So why don't beds come long enough so that a reasonably tall person (and I'm only 6ft!) can stretch out? Or if they do exist, why aren't they much more common?

As far as I can tell, either there isn't the demand for longer beds, or it's a conspiracy by evil dwarves. Personally, I think the latter seems more probable.

Sunday, April 26, 2009

Ecclesiastes 12

To my mind, these are among the most evocative words I've ever read anywhere.

Remember your Creator in the days of your youth, before the days of trouble come and the years approach when you will say, I find no pleasure in them—
before the sun and the light and the moon and the stars grow dark, and the clouds return after the rain;
when the keepers of the house tremble, and the strong men stoop, when the grinders cease because they are few, and those looking through the windows grow dim;
when the doors to the street are closed and the sound of grinding fades; when men rise up at the sound of birds, but all their songs grow faint;
when men are afraid of heights and of dangers in the streets; when the almond tree blossoms and the grasshopper drags himself along and desire no longer is stirred. Then man goes to his eternal home and mourners go about the streets.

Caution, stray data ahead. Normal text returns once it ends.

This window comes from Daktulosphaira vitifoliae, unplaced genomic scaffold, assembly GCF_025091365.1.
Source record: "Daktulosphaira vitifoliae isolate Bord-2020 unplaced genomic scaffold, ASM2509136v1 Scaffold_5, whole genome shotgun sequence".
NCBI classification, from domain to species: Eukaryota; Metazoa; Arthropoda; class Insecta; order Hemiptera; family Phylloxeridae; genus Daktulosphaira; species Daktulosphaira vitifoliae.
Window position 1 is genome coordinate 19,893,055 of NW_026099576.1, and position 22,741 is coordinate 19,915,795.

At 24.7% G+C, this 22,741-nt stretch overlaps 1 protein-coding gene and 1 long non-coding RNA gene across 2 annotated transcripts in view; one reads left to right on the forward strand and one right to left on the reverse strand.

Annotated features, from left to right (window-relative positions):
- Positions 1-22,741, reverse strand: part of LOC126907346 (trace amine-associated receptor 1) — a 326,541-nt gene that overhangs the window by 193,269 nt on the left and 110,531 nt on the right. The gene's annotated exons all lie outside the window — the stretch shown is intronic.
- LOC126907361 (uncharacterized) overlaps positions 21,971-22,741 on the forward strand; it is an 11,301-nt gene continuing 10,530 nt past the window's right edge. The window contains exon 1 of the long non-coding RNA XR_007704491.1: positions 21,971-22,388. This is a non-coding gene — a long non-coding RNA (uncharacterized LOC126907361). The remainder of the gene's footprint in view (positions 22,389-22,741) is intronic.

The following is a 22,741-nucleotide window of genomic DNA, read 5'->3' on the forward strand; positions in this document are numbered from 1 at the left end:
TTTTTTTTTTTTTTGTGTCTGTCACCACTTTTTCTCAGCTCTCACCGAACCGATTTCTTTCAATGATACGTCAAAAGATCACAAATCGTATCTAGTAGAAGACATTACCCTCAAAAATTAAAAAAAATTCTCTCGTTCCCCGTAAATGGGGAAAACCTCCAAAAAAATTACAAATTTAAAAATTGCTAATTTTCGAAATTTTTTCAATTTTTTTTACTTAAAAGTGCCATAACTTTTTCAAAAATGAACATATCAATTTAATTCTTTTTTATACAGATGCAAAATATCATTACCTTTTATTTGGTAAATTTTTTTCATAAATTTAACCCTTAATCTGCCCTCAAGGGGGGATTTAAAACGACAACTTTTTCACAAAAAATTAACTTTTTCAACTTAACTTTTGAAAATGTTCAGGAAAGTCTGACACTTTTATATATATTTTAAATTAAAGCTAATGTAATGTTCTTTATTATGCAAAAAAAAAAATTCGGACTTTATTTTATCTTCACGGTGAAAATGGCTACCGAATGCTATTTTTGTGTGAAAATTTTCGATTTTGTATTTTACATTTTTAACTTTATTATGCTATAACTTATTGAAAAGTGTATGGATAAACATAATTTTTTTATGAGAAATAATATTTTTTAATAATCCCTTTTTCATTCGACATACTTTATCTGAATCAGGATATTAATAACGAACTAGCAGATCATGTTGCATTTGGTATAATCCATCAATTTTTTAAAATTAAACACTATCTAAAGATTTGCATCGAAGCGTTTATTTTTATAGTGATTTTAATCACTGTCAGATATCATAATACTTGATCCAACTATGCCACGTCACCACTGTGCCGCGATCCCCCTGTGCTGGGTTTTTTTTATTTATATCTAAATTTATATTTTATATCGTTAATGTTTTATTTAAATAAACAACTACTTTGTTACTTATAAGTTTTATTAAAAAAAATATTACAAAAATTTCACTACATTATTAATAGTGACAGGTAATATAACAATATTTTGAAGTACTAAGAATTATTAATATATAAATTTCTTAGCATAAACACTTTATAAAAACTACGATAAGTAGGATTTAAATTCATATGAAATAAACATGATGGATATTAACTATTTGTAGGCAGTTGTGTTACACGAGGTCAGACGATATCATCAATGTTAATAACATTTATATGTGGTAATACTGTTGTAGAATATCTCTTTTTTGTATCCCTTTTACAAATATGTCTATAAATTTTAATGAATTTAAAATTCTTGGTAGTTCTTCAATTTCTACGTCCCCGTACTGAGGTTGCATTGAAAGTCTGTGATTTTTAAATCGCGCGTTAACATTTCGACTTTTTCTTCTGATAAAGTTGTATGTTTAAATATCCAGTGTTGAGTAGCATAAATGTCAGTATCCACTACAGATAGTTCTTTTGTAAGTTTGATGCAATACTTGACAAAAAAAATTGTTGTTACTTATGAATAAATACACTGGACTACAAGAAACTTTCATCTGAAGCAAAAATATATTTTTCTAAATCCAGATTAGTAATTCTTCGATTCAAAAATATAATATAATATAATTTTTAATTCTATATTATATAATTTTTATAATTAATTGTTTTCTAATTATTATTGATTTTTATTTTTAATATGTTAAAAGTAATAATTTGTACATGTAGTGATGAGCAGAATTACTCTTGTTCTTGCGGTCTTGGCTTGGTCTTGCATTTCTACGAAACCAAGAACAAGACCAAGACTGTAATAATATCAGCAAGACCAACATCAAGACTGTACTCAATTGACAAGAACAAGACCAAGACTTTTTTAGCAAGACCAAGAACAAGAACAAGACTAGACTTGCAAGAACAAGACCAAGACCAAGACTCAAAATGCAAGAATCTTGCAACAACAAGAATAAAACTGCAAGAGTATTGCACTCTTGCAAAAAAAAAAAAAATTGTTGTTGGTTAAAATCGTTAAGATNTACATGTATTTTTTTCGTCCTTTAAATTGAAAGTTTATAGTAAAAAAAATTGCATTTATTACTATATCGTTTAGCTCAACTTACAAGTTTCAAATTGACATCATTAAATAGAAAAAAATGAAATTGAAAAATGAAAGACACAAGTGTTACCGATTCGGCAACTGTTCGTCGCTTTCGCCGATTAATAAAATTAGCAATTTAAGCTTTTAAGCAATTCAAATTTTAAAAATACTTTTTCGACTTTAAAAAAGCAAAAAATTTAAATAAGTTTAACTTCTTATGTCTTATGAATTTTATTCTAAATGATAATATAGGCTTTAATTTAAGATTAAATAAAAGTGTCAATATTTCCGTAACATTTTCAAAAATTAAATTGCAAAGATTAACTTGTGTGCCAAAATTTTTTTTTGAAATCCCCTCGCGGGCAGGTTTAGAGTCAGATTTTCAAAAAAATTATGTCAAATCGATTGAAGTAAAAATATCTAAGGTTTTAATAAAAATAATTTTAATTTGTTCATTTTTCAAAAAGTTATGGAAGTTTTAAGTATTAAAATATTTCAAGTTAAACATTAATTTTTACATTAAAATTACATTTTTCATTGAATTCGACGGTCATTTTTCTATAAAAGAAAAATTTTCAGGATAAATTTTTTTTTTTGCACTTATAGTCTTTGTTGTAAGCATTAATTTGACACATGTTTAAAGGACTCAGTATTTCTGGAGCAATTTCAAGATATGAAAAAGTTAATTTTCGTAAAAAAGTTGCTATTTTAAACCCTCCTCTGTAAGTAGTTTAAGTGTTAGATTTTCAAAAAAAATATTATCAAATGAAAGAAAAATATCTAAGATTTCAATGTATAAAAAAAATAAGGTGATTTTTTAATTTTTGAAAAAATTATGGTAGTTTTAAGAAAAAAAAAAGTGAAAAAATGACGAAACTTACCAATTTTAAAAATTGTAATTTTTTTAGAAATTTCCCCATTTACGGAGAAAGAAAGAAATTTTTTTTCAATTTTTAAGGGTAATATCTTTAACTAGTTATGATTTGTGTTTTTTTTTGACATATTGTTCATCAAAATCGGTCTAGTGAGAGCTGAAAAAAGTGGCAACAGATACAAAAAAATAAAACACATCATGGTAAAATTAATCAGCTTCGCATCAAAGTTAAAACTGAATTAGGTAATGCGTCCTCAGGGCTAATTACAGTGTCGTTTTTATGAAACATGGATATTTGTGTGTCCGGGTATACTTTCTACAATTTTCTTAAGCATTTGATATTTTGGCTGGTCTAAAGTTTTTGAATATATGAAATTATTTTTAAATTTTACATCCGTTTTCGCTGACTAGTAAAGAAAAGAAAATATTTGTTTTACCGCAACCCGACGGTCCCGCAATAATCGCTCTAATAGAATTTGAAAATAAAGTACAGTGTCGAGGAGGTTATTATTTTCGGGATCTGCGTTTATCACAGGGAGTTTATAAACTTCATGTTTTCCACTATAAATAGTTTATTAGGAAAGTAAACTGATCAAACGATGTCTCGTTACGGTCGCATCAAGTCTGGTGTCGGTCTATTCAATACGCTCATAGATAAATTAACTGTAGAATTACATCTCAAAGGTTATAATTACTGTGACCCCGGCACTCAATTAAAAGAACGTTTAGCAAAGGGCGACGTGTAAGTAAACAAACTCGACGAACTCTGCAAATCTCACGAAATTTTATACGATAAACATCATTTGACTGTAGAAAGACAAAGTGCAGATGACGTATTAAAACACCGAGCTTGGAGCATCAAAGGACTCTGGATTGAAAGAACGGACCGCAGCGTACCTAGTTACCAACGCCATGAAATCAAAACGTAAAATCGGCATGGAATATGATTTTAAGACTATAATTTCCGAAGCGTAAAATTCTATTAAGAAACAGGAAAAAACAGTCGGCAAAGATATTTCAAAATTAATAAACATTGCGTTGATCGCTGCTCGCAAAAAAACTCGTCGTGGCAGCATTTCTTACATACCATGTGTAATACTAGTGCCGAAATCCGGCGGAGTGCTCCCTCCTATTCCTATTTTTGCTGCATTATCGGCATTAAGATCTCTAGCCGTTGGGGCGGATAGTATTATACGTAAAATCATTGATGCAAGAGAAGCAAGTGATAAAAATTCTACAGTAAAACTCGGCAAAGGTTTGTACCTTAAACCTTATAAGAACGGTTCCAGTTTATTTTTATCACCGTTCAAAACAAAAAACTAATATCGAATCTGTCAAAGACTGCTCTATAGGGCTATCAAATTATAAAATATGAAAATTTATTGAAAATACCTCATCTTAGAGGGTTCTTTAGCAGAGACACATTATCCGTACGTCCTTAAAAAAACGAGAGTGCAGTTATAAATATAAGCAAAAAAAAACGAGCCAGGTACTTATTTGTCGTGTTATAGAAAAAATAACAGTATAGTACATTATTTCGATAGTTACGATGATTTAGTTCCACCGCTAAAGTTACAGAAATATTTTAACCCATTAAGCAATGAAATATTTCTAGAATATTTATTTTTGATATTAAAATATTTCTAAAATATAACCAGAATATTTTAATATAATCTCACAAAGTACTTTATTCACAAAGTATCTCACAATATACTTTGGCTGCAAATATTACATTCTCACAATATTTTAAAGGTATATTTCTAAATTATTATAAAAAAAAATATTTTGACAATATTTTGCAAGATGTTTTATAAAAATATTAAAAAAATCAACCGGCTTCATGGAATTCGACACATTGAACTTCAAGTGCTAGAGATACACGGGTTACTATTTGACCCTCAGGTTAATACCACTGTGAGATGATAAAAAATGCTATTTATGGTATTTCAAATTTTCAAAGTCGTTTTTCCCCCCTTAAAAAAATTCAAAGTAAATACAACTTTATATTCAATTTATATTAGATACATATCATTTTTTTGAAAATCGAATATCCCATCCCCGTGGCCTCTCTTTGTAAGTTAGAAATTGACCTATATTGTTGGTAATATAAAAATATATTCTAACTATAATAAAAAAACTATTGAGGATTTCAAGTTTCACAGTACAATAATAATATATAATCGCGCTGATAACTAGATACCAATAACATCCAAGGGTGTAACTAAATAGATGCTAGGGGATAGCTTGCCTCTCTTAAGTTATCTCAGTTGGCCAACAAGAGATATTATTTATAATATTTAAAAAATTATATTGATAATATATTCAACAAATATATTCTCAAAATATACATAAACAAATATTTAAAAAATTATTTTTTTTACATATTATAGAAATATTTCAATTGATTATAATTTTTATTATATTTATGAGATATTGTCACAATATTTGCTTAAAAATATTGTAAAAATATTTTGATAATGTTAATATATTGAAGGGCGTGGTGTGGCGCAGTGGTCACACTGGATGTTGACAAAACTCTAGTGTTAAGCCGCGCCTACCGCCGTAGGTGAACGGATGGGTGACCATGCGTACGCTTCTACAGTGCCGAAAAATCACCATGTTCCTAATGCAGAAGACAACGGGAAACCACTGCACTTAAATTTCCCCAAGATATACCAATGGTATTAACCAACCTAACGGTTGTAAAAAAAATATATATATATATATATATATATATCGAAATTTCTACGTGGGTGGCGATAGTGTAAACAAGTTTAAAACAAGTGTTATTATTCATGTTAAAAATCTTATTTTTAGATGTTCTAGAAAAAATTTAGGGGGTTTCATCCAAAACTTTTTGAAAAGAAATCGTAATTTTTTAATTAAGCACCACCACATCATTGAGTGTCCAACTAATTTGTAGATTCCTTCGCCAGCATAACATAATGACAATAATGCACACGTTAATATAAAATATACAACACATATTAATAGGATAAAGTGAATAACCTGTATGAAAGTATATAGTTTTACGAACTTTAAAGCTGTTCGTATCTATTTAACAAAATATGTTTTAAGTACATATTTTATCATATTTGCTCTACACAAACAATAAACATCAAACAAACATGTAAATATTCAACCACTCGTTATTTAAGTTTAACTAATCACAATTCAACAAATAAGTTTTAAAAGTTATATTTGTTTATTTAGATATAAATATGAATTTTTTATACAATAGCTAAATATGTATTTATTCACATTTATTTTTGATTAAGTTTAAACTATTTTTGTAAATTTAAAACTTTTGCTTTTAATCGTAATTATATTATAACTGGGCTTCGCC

Remember him— before the silver cord is severed, or the golden bowl is broken; before the pitcher is shattered at the spring, or the wheel broken at the well,
and the dust returns to the ground it came from, and the spirit returns to God who gave it.

Just a breath! Just a breath! says the Teacher. Everything is just a breath

Ecclesiastes 12:1-8 (v1-7 from NIV, v8 is my own translation)

Friday, April 24, 2009

Loving Your Enemies in the Old Testament

Here's a powerful example from the Old Testament of what it means to love your enemies.

Ruthless witnesses come forward;
they question me on things I know nothing about.
They repay me evil for good